Renowned Canadian economist and University of British Columbia professor emphasizes the declining importance of the US dollar in international trade and as a reserve currency, stating that “other currencies are gaining significance in international transactions and as reserve currencies.”
Last week, James Brander, a Canadian economist, and professor specializing in Asia Pacific studies within the Strategy and Business Economics Division at the University of British Columbia, expressed his views on the global de-dollarization trend and the diminishing influence of the US dollar.
Shifting Dynamics: US Dollar’s declining dominance in global transactions
According to a report from Press TV, the economist highlighted that the global dominance of the US dollar is declining as more countries are choosing to conduct their international transactions using their own local currencies rather than relying on the USD. Although acknowledging that the US dollar still holds a significant position as the major reserve currency, with over half of the world’s international currency reserves in USD, he emphasized that the role of the US dollar has been on a downward trajectory, stating, “It’s still substantial, but it has been declining.” The economist further commented:
“ Other currencies have been getting more important in international transactions and as reserve currencies. Current geopolitical tensions have increased the move towards using other currencies … especially Russia, as well as China, and some other countries. “
Rise of local currencies
Professor Brander reiterated that there is an increasing trend of using local currencies for international transactions. He highlighted that transactions between countries like India and Russia are now being conducted using their respective currencies rather than relying on the US dollar. He expressed his support for this shift, stating, “I don’t see a problem with that.”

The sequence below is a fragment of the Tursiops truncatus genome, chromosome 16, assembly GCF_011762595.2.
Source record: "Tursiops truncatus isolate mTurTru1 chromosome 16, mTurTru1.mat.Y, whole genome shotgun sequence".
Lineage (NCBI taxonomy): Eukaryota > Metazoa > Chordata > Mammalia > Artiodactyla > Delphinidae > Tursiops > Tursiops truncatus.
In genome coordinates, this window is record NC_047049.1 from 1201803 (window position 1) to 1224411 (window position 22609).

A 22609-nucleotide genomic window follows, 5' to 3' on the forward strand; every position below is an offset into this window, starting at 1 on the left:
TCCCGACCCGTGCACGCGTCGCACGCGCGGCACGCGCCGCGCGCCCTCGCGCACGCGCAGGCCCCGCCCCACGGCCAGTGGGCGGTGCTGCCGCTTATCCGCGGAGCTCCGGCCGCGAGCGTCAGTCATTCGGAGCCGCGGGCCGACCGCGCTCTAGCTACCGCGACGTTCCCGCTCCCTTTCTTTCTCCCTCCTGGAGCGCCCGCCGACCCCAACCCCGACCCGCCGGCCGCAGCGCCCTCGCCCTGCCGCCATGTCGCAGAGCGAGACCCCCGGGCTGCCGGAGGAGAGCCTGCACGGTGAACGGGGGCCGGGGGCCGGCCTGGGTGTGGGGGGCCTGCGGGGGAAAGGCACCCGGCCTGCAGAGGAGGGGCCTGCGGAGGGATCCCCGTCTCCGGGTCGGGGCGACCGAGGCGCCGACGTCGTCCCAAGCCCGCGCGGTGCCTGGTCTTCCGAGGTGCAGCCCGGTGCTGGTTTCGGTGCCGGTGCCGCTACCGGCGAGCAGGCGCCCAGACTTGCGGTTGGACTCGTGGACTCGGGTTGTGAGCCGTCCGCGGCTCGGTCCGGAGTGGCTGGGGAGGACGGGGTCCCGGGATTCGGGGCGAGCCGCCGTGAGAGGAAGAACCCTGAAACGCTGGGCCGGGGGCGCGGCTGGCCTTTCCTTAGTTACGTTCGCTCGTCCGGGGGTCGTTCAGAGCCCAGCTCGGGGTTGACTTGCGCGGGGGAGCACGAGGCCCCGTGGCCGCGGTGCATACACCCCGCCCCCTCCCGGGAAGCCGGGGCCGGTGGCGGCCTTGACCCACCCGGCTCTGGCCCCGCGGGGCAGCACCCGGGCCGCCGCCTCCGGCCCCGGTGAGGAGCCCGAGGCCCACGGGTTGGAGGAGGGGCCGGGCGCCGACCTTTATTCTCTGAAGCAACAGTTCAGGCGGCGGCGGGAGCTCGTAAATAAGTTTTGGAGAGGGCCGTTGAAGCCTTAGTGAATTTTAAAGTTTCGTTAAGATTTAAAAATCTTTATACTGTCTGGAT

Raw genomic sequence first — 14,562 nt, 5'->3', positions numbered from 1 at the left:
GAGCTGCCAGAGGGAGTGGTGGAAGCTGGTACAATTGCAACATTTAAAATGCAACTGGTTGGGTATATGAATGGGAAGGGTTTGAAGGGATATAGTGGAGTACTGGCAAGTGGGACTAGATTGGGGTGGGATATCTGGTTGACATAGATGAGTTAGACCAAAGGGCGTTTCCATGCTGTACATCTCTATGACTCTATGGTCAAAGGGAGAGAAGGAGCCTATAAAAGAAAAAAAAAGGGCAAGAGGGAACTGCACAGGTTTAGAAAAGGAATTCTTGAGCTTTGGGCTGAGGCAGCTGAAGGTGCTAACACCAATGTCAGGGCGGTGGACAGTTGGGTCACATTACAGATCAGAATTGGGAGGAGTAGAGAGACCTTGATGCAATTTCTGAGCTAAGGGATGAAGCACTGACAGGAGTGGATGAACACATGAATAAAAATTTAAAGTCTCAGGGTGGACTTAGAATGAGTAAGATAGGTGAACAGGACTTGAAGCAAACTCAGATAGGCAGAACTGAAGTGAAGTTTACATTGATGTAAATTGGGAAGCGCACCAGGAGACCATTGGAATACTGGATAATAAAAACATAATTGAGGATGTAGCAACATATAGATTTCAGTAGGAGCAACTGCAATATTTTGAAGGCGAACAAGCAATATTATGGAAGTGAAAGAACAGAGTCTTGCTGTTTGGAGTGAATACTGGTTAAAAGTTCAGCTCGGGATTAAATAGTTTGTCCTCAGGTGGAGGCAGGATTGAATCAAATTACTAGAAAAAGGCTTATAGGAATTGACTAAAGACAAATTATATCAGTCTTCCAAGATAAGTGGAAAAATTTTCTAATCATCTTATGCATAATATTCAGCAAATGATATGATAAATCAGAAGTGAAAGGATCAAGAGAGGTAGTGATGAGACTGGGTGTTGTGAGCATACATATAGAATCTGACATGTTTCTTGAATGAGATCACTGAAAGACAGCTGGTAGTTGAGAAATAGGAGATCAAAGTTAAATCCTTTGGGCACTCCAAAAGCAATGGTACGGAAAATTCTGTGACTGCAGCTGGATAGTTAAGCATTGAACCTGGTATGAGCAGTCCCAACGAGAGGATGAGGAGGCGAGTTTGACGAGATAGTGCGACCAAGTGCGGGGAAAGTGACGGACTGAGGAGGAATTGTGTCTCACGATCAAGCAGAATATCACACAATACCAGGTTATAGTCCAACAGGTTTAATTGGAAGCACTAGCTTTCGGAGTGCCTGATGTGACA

Many analysts attribute the imposition of economic sanctions by the US, particularly on Russia, as a significant factor driving other nations to shift away from the US dollar. Last month, US Treasury Secretary Janet Yellen acknowledged the risk of financial sanctions linked to the role of the dollar, stating, “Over time it could undermine the hegemony of the dollar… Of course, it does create a desire on the part of China, of Russia, of Iran to find an alternative.”
BRICS and Southeast Asia embrace De-Dollarization efforts
The de-dollarization initiatives have been gathering momentum within the BRICS nations (Brazil, Russia, India, China, and South Africa). The economic bloc is actively exploring the creation of a common currency that would assist its members in reducing their dependence on the US dollar. The upcoming leaders’ summit in August is anticipated to involve discussions on this matter. Furthermore, a group of ten Southeast Asian nations has recently reached an agreement to promote using their national currencies in transactions.
The emergence of alternative currencies, the diversification of central bank reserves, and the increasing adoption of local currencies in international transactions all signify a shift away from the US dollar. The imposition of economic sanctions by the US has also played a role in encouraging nations to seek alternatives to minimize their exposure to such risks.
In conclusion, the importance of the US dollar in international transactions and as a reserve currency is gradually declining, as highlighted by economists and global trends. Factors such as the rise of emerging markets, technological advancements, geopolitical shifts, and policy decisions have all contributed to this trend. While the US dollar continues to hold a significant role as the major reserve currency, the gradual erosion of its dominance calls for careful consideration and strategic responses from policymakers.
Overall, while the US dollar’s decline is gradual, it serves as a reminder that no currency remains dominant indefinitely. The future of global finance lies in a more diverse and interconnected monetary system where multiple currencies play pivotal roles.